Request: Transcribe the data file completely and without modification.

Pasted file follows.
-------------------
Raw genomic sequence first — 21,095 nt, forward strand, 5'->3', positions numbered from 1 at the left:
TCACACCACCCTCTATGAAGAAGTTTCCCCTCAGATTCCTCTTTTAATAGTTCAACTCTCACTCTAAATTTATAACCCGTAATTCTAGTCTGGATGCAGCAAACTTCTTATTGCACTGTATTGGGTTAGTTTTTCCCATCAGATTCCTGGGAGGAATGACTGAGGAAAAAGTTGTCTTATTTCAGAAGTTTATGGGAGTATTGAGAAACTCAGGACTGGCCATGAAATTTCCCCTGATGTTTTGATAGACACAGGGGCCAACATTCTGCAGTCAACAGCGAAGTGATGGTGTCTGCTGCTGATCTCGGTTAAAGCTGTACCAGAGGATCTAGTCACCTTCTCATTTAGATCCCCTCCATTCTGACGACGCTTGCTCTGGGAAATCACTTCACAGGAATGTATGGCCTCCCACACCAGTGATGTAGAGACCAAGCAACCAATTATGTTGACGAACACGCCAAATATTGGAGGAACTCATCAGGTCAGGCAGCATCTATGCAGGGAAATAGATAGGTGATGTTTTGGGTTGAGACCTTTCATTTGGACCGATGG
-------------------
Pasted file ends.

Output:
Raw genomic sequence first — 21,095 nt, forward strand, 5'->3', positions numbered from 1 at the left:
TCACACCACCCTCTATGAAGAAGTTTCCCCTCAGATTCCTCTTTTAATAGTTCAACTCTCACTCTAAATTTATAACCCGTAATTCTAGTCTGGATGCAGCAAACTTCTTATTGCACTGTATTGGGTTAGTTTTTCCCATCAGATTCCTGGGAGGAATGACTGAGGAAAAAGTTGTCTTATTTCAGAAGTTTATGGGAGTATTGAGAAACTCAGGACTGGCCATGAAATTTCCCCTGATGTTTTGATAGACACAGGGGCCAACATTCTGCAGTCAACAGCGAAGTGATGGTGTCTGCTGCTGATCTCGGTTAAAGCTGTACCAGAGGATCTAGTCACCTTCTCATTTAGATCCCCTCCATTCTGACGACGCTTGCTCTGGGAAATCACTTCACAGGAATGTATGGCCTCCCACACCAGTGATGTAGAGACCAAGCAACCAATTATGTTGACGAACACGCCAAATATTGGAGGAACTCATCAGGTCAGGCAGCATCTATGCAGGGAAATAGATAGGTGATGTTTTGGGTTGAGACCTTTCATTTGGACCGATGG